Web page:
Jean Spielman Housh is young, only 52 years old. She married an “older man” now in his 70’s. He was diagnosed with Parkinson’s disease (PD) six years ago. That means that Jean’s husband, Al, is still functioning relatively independently. But the reality of what Parkinson’s is going to bring is starting to appear on a regular basis. Al has difficulty walking, has times of forgetfulness and impulsiveness and he has the Parkinson’s face.
Jean is a very capable person. She held a responsible corporate job until recently. She finds and utilizes PD resources for herself as well as her husband. She maintains a strong set of friends she enjoys and with whom she can vent when necessary. From an outside perspective Jean seems to be managing a tough situation very well. In fact, she is a survivor of brain surgery and breast cancer. Jean knows how to get through rough times.
But Jean still has a lot of questions, and at times wonders what the future will bring.
Where is my husband in the PD process?
How fast will things progress?
How many times will my husband fall before he hurts himself?
How will I handle the finances and medical bills?
How long can I keep my husband at home?
How can I prevent my husband from doing impulsive things like standing up in a boat or riding his bicycle down a busy street?
Will I be able to handle the next “emergency”?
What do I do when…….
Jean said, “No one can predict the future or prevent things from happening. But most people are able to tuck any questions and fears into the back of their minds and move through the day, taking it as it comes. But when your loved one has a chronic condition, life takes on a different dynamic. It is scary. You know that the illness is only going to get worse. The fear can no longer be tucked away after a certain point. These questions and more present themselves when you notice what the disease is doing to your loved one on a daily basis. It is scary to think of what is coming.
“In a cosmic sense I’ve been chosen to do this. And God will give me what I need. And if that’s not true, I am going to be pissed,” said Jean.
Then Jean told a story about the weekend after her husband’s Parkinson’s had been confirmed and she had learned that she had breast cancer. They had headed to church in the lake community they visited on weekends when they went to the cabin. Jean and Al had arrived late for the first service and decided to stick around and be early for the second service. Before the second service began, they ran into a couple with whom they were acquaintances. As the four of them were talking, Jean and Al found out that the other gentleman had just been diagnosed with Parkinson’s and that the woman had just gone through surgery for breast cancer. In fact, Jean and the woman had the same surgeon.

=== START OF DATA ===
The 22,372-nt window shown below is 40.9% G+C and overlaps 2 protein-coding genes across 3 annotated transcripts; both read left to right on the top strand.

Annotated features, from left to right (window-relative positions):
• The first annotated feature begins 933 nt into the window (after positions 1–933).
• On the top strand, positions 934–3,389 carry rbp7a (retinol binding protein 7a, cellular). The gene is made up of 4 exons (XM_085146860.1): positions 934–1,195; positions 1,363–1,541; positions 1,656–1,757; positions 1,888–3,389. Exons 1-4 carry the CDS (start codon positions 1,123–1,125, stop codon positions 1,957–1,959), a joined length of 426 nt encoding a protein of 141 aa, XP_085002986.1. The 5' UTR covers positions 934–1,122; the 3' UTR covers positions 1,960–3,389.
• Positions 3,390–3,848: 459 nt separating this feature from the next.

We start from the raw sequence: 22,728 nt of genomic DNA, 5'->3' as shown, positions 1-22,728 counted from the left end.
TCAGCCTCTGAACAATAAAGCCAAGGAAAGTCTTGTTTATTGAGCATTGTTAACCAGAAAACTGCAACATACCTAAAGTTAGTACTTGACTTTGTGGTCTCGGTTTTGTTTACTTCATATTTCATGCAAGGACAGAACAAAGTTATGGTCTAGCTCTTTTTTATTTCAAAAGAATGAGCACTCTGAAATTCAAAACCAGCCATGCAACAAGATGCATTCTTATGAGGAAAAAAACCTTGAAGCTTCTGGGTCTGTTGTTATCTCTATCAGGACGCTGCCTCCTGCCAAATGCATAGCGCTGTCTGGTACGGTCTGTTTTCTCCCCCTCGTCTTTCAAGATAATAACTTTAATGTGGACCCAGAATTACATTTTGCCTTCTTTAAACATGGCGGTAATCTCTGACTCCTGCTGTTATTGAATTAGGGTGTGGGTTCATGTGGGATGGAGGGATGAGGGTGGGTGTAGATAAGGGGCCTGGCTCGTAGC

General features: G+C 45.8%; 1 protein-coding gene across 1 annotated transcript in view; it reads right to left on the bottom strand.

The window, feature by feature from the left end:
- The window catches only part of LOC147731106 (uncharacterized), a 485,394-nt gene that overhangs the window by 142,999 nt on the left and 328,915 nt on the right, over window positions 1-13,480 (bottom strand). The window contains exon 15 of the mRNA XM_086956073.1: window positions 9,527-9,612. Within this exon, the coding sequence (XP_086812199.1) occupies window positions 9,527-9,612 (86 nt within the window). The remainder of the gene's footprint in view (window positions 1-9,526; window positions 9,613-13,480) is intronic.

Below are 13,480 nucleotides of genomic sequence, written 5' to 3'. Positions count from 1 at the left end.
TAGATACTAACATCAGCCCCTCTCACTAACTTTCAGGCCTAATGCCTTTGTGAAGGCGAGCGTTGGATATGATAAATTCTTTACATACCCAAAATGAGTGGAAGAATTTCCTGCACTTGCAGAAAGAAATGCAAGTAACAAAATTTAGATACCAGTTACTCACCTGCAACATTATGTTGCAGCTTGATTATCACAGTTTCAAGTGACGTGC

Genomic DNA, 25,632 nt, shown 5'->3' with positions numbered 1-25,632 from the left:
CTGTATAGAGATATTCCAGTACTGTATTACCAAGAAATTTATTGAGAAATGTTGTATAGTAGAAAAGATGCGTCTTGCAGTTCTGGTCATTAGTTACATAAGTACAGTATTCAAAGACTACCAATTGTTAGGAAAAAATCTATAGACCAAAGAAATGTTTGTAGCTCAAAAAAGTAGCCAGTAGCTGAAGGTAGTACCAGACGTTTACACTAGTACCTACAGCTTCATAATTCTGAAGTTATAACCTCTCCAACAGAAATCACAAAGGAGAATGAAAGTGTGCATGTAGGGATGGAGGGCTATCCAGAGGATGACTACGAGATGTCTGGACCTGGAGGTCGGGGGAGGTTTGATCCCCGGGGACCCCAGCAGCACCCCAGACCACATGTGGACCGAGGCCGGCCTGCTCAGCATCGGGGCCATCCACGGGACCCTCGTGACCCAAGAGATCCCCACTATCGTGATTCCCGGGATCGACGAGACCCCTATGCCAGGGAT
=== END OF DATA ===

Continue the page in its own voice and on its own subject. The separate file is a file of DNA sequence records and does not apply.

Jean finished telling this story by saying, “No one can tell me that there isn’t a God. God put those people there because that is who we needed to be with at that moment. I found people who understood the fear I was feeling. I at least had company on the journey.”
Jean has found a way to deal with the “scariness” of her life.
“There are good days and bad days. I vent and swear like a sailor,” she said, but Jean also receives the help she needs, when she needs it.
Story written by Susan Gangsei, author of The Light in the Middle of the Tunnel – Harrowing but Hopeful Stories of Parkinson’s Family Caregivers and Stuck With It, Not In It: Redefining Life with Parkinson’s Disease
The Story of the Kissell/Green Family
Life is bittersweet for Steve Snater. He is living with his parents so that he can be a caregiver for his father, who has Parkinson’s disease (PD). “It sucks in every way,” said Steve. “But it is wonderful that I can be there for him.
Ashley and Justin Remus live in New Ulm, Minnesota, a farming community about 100 miles southwest of Minneapolis. They’re keenly aware of the lack of information and awareness about Parkinson’s disease (PD) in small towns and rural areas. In fact, they lived this lack when Justin’s grandfather was diagnosed with Lewy Body, a variation of PD, in 2007 and passed away in 2011. “It took three to four years for my grandfather to be properly diagnosed,” Justin said.